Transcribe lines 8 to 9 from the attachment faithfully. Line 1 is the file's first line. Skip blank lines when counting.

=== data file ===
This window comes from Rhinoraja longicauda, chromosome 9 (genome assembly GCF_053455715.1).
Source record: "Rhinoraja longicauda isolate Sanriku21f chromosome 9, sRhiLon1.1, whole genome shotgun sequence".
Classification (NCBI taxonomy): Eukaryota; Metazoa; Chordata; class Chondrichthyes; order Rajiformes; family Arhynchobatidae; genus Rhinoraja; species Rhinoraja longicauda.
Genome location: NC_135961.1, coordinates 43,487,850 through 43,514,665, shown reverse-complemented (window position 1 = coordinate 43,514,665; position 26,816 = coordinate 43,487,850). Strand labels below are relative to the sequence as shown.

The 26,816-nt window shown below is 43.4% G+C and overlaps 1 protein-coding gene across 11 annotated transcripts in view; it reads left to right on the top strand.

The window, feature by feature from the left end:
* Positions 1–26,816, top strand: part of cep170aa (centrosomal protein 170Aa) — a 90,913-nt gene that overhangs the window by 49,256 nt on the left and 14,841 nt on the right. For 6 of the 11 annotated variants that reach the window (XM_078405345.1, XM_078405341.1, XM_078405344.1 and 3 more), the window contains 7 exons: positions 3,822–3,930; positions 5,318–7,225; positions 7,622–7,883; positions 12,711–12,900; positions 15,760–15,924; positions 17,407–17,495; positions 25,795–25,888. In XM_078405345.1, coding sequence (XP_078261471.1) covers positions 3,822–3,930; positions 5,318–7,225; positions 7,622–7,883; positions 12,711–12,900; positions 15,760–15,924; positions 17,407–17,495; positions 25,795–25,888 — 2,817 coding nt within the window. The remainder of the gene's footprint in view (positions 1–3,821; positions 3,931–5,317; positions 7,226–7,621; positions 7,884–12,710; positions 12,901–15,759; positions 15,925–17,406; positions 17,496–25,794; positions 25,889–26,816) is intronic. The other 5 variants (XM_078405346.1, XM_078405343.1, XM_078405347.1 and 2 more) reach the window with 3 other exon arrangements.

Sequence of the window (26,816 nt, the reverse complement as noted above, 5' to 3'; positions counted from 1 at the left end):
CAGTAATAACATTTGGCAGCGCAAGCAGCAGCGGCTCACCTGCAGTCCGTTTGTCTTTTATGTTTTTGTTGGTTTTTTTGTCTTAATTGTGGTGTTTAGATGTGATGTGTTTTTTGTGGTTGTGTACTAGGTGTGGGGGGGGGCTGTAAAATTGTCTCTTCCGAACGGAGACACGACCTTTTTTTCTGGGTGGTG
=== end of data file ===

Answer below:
Sequence of the window (26,816 nt, the reverse complement as noted above, 5' to 3'; positions counted from 1 at the left end):
CAGTAATAACATTTGGCAGCGCAAGCAGCAGCGGCTCACCTGCAGTCCGTTTGTCTTTTATGTTTTTGTTGGTTTTTTTGTCTTAATTGTGGTGTTTAGATGTGATGTGTTTTTTGTGGTTGTGTACTAGGTGTGGGGGGGGGCTGTAAAATTGTCTCTTCCGAACGGAGACACGACCTTTTTTTCTGGGTGGTG